The Scarlet Pimpernel by Emmuska Orczy
My rating: 3 of 5 stars
A good read, especially if you’re looking to bump up your classics cred and get into the original Batman.
No, really. The Baroness Orczy is credited with creating the very first masked hero, the idle millionaire who spends his time and infinite resources fighting the forces of evil from behind a clever disguise. Or if you’re not turned on by Batman, think of Sir Percy Blakeney as the French Revolution’s answer to Schindler’s List — although Sir Percy got here first, rescuing other idle rich from the rapacious Madame La Guillotine during the Reign of Terror.
This particular hero first crossed my radar in movie form. I seem to remember being fairly young, early teens, which would make it the 1934 version, but I also remember color, which would make it the 1982 version, although I could be getting an impression of color from the word “scarlet.” (I was also young enough to pull the “pimp” out of “pimpernel” and snicker at it.) Anyway, a few years ago I downloaded the book free from Project Gutenberg, a noble operation indeed, making electronic versions of the classics free for anyone who wants them (although donations are much appreciated and deserved). The book holds two positions on my 2017 reading challenge, #2, a book that’s been on my TBR list for far too long and #9, an espionage thriller.
I have trouble with classics. I feel that in order to be a well-read, literate sort of person I should have read/be reading a fair number of classics, but so many of them are so stilted, so plodding, so booooooring that I never finish them. (Anna Karenina, I wanted to love you, I really and truly did.) The Scarlet Pimpernel is a good one, though. I can’t remember the last time I read such a pure romp, complete with romance and heartbreak, miscommunication and misunderstandings, intrigue and betrayal, silk gowns and courtly manners. The language is surprisingly fresh considering the book was published in 1905. Yes, it got a bit overdramatic, especially toward the end, and I was disappointed that there was no duel, but I still enjoyed it.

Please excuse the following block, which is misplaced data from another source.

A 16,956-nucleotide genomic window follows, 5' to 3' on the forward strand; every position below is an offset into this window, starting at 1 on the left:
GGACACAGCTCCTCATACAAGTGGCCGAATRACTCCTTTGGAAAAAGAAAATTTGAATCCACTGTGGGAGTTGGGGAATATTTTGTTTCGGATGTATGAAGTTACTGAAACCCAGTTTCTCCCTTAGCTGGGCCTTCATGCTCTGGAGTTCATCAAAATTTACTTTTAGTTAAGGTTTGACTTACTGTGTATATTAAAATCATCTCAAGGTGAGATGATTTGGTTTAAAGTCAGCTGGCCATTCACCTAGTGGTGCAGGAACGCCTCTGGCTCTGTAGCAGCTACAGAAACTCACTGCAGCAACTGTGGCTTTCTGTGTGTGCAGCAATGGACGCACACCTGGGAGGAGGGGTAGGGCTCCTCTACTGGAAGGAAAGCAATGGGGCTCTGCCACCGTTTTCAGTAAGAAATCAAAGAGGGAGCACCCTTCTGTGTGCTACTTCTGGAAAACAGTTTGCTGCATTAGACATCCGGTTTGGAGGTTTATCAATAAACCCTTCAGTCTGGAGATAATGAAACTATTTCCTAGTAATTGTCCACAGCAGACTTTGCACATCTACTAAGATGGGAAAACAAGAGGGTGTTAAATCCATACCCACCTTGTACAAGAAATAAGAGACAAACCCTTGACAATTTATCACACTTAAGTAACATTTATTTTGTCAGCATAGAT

Also note that this was considered historical fiction when it was published, so now it’s like historical fiction inside of historical fiction. Or something.
Bookshelves: classic, spy-vs-spy, i-am-an-anglophile, brit-lit, merry-old-england, french-revolution, adventure, this-is-all-the-romance-i-can-take, thriller
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